Slavery in Britain: making reparation
On paper, we took a leading stance against the evils of slavery towards the end of the 18th century.
Some of our most distinguished members of staff were active in the abolitionist movement and expressed their opposition. We had strong links to the Glasgow Emancipation Society; our Chair of Astronomy John Pringle Nichol became its president, and alumnus James McCune Smith (1813–65) was one of its founding members. Smith is renowned as the first African American ever to gain a medical degree from any university, which he gained here in 1837 after he’d been denied entry to several American institutions due to the colour of his skin.
Our celebrated alumnus Adam Smith tried to persuade people of the economic futility of slavery and staff and students drew up several anti-slave trade petitions, one of which was discussed in Parliament in 1826 after gaining 38,000 signatures. Members of the University’s Senate declared it their wish to see “the infamous Traffick… banished from the face of the earth.” And in 1791, we awarded an honorary degree to abolitionist leader William Wilberforce.
However, in 2018, following research by our School of Humanities on Runaway Slaves in Britain, the University re-examined its past. Despite our historic commitment to abolition, we were compelled to confront the fact that we gained significant financial benefits in the 18th, 19th and 20th centuries through donations and bequests with their roots in slave ownership and the trade in slave-produced goods.
In 2018, we became the first UK university to acknowledge this with the publication of a comprehensive report, Slavery, Abolition and the University of Glasgow. This aimed to determine the extent to which we benefited financially from the profits of slavery, estimated as up to almost £200 million in today’s money, and to launch a major plan of reparative justice over the coming decade.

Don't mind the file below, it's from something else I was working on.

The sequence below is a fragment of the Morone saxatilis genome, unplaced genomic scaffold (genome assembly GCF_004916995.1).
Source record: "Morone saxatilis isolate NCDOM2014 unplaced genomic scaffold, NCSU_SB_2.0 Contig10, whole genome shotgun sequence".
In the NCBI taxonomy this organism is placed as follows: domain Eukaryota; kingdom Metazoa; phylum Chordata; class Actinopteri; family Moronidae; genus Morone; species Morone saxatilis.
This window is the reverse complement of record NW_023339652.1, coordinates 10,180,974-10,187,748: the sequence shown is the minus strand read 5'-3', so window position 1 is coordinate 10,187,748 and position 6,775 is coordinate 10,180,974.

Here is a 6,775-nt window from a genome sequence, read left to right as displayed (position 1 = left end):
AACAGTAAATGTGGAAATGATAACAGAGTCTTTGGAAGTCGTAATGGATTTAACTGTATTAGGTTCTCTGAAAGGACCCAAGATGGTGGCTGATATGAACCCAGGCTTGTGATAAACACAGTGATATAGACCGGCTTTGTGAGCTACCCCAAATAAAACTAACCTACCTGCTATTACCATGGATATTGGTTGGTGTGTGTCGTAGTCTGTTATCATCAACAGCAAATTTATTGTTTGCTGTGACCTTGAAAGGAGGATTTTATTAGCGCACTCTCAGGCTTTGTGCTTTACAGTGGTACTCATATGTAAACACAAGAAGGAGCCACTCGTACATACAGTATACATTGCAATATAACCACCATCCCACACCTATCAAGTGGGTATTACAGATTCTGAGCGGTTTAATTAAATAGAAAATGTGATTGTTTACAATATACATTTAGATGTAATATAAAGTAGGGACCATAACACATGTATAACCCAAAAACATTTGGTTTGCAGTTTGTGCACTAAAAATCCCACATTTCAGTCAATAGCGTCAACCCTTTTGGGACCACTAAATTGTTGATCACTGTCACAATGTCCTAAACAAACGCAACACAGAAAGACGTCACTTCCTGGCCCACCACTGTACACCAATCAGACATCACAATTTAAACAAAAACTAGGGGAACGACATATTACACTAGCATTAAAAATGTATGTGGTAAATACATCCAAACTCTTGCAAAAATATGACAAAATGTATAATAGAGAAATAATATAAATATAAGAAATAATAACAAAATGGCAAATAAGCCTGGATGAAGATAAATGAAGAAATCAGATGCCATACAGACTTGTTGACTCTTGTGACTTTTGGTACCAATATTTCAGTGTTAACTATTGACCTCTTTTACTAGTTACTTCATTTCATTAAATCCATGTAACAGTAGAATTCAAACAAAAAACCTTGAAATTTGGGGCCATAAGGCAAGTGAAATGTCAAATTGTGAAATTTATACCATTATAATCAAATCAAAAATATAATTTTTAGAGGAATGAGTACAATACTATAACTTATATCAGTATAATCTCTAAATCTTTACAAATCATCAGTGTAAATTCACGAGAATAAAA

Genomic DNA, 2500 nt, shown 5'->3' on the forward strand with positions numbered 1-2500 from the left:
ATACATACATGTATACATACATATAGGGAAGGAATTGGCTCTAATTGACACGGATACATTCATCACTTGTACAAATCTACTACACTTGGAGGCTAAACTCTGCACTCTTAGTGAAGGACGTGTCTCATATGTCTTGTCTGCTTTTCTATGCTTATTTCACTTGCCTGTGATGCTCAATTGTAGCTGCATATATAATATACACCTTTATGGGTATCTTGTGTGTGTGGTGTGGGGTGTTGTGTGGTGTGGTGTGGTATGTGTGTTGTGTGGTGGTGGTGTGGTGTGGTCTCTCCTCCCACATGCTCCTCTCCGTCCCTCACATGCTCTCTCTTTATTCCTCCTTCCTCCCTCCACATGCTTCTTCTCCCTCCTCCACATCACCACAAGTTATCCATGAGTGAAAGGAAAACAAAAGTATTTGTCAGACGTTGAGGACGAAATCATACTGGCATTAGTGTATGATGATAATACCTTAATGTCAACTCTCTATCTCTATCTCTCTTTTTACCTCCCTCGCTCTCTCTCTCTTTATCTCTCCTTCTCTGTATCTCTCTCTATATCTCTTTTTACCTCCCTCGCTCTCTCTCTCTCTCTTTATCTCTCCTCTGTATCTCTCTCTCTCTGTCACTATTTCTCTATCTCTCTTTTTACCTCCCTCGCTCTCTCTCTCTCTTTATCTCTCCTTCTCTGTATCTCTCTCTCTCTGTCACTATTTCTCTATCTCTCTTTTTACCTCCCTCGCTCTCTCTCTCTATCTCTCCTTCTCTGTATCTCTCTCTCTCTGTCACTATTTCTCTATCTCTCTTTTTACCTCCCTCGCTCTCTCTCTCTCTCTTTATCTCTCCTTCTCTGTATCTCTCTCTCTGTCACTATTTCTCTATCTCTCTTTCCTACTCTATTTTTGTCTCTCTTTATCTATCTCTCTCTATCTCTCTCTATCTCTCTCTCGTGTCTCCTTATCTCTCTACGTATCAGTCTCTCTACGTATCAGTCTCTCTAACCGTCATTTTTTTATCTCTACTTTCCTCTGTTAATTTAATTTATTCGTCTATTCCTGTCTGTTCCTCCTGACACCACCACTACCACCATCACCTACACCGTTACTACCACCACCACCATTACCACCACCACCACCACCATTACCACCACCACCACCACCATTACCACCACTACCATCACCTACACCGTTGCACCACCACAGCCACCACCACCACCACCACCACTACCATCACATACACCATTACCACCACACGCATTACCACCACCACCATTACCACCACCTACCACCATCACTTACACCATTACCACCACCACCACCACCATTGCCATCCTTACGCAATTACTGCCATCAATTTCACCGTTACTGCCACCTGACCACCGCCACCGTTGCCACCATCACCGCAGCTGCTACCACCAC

Worldwide, it’s been suggested that compensation owed for the damage caused by slavery should run to around $12 trillion. As part of our far-reaching contribution to this
- we have signed a Memorandum of Understanding with the University of the West Indies, designed to nurture relationships and establish a Glasgow-Caribbean Centre for Development Research
- we are creating an interdisciplinary centre for the study of historical slavery and its legacies
- we have increased the racial diversity of our staff since 2017
- campus buildings and spaces, such as our flagship James McCune Smith Learning Hub, are being named or renamed in honour of those people of black origin associated with the University
- a programme of scholarships has been launched to allow students of Afro-Caribbean descent to study at the University to address the fact they are currently under-represented.
Will we ever know whether we are doing enough to compensate for our links to slavery? We all have a shared responsibility to ensure that the mistakes of the past are not repeated, but with such projects as Runaway Slaves and our reparative justice plan, we are moving in the right direction to recognise and repair the wounds of the past.